Weak crude demand causes MENA oil export economies to slow

Economic growth in the Middle East and North Africa (MENA) oil-exporting countries is expected to fall this year, says an IMF report.

The expected 3.25% drop is caused by a relatively weak crude demand, according to the report and contrasts with a 5% expansion last year.

MENA oil exporters include Saudi Arabia and the other five Gulf Cooperation Council members, as well as Algeria, Libya, Iraq, Iran and Yemen.

Despite political uncertainty, decreased trade with Europe and high commodity prices, oil-importing MENA countries will experience healthier growth of 2.7% in 2013, close to one percent up on last year - boosted by Libya's recovering oil production and strong expansion in the Gulf.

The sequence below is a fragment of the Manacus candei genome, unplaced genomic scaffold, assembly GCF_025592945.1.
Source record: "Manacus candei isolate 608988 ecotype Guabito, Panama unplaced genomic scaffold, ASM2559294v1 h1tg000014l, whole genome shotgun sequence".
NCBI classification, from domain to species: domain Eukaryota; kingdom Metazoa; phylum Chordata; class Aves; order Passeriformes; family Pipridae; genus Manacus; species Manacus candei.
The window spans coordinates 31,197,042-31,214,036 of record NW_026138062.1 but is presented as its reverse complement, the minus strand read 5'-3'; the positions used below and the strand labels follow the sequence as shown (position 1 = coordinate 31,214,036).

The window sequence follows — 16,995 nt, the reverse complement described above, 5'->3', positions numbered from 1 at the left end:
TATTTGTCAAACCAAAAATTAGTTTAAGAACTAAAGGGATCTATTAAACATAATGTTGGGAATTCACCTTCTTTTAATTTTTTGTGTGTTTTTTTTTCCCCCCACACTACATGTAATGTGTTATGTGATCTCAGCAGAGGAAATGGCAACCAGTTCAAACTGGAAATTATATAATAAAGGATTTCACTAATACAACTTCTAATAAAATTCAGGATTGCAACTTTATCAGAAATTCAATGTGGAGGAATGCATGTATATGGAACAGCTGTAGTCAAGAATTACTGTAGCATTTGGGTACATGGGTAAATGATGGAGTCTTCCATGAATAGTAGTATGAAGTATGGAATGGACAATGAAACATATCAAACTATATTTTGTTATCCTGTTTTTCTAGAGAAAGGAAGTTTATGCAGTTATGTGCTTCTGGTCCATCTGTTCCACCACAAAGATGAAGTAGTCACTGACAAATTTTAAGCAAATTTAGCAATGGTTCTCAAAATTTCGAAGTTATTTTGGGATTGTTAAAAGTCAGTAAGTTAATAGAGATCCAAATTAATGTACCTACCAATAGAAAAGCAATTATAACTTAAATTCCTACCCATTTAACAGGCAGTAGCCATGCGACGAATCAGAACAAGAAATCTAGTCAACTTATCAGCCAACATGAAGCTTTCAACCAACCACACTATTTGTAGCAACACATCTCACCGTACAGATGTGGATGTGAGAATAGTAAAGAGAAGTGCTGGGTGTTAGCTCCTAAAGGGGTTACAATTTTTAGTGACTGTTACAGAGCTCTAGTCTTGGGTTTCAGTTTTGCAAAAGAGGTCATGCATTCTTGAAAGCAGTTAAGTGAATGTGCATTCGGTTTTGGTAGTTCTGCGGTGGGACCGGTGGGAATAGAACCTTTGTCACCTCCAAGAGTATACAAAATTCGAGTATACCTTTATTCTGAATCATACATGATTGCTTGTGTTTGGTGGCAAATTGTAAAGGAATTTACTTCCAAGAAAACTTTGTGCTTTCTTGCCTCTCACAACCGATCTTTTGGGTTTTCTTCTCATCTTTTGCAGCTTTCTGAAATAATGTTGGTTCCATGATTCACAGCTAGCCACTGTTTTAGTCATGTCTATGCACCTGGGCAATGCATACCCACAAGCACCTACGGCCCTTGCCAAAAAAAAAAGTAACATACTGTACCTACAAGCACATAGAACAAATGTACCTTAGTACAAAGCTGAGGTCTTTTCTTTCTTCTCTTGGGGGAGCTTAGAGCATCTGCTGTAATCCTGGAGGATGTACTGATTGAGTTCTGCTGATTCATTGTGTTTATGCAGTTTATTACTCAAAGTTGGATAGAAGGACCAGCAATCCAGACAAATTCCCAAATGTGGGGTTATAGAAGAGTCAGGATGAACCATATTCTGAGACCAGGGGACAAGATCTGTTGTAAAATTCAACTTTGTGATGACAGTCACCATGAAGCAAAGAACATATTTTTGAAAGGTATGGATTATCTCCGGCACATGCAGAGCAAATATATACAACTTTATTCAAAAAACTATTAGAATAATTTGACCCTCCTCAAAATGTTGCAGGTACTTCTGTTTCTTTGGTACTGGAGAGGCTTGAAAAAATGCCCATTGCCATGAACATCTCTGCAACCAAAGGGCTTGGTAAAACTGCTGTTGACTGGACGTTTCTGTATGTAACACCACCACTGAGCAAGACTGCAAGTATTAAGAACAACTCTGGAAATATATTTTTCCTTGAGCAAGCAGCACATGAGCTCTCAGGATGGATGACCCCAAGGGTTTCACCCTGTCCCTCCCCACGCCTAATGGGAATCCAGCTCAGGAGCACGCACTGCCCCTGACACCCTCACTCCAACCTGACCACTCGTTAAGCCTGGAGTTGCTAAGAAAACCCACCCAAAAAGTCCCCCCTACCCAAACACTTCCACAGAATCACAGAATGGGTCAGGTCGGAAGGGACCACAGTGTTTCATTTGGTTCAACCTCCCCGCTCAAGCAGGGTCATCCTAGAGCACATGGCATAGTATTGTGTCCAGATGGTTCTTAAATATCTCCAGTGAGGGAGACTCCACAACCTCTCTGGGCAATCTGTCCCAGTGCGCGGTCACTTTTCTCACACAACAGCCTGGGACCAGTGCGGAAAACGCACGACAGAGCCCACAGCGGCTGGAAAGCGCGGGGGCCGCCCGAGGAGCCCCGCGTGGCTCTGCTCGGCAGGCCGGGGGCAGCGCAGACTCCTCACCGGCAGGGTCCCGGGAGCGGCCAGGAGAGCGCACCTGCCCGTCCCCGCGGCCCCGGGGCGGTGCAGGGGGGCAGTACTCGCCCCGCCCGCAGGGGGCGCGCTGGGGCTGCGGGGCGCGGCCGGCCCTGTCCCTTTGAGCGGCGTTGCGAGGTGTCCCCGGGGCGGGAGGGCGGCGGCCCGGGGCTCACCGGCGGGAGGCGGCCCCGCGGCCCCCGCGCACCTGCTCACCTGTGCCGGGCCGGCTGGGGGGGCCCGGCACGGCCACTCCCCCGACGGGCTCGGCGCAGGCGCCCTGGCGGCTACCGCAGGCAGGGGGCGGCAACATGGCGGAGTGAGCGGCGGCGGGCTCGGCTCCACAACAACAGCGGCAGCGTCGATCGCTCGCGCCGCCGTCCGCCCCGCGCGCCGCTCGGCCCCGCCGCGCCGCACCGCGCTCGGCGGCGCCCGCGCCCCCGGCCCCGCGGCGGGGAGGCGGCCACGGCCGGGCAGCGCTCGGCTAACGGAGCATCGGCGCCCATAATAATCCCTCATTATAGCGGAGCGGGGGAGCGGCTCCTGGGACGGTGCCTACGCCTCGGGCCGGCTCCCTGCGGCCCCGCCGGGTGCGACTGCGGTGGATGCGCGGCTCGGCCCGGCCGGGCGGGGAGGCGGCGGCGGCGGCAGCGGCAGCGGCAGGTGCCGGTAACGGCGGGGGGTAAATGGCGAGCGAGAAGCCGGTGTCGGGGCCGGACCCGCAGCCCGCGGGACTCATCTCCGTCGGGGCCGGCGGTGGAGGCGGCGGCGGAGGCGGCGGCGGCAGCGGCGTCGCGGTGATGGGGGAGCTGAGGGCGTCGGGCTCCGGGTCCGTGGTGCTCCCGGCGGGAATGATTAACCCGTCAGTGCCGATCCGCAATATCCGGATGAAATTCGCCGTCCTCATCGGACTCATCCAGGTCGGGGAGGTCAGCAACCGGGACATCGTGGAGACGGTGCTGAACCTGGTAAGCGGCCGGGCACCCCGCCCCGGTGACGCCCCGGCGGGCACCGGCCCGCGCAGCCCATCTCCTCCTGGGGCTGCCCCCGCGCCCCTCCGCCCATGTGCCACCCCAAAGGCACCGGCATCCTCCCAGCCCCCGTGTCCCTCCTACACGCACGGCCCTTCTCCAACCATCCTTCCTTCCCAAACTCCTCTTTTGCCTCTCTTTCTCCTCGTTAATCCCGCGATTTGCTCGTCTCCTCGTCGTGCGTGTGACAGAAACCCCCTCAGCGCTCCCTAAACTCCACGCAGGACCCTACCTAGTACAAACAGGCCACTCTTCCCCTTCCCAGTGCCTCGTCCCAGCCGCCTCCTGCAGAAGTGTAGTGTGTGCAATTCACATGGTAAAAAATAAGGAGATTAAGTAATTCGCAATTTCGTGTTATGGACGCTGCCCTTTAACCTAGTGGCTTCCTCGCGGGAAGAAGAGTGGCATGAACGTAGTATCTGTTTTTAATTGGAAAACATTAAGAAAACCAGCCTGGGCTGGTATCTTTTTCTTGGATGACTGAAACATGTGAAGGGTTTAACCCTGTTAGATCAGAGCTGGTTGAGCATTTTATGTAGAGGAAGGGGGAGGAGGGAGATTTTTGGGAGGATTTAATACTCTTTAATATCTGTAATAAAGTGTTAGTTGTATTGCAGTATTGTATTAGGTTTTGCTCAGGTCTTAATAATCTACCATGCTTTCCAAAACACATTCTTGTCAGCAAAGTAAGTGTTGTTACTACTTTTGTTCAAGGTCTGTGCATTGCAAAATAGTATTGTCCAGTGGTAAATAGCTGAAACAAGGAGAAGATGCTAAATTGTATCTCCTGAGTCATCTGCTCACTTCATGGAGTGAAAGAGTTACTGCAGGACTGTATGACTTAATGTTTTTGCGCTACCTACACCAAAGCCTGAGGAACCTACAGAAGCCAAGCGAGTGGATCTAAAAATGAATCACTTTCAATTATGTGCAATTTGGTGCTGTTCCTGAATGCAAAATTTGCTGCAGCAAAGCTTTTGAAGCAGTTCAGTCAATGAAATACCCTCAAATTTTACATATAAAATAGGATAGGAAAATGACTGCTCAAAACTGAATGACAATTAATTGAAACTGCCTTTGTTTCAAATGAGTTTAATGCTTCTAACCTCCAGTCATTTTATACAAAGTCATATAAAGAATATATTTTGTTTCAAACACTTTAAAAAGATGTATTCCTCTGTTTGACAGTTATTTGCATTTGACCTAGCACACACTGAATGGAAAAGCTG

However, national GDP in Kuwait, Qatar and the UAE, from both oil and non-oil sectors is likely to slow in 2013 and US-led sanctions over its disputed nuclear programme have affected Iran's economy.

Saudi Arabia's oil production is also expected to see a slight fall as a result of lower net demand. However, these declines have been more than offset by additional oil supplies from Iraq and Libya.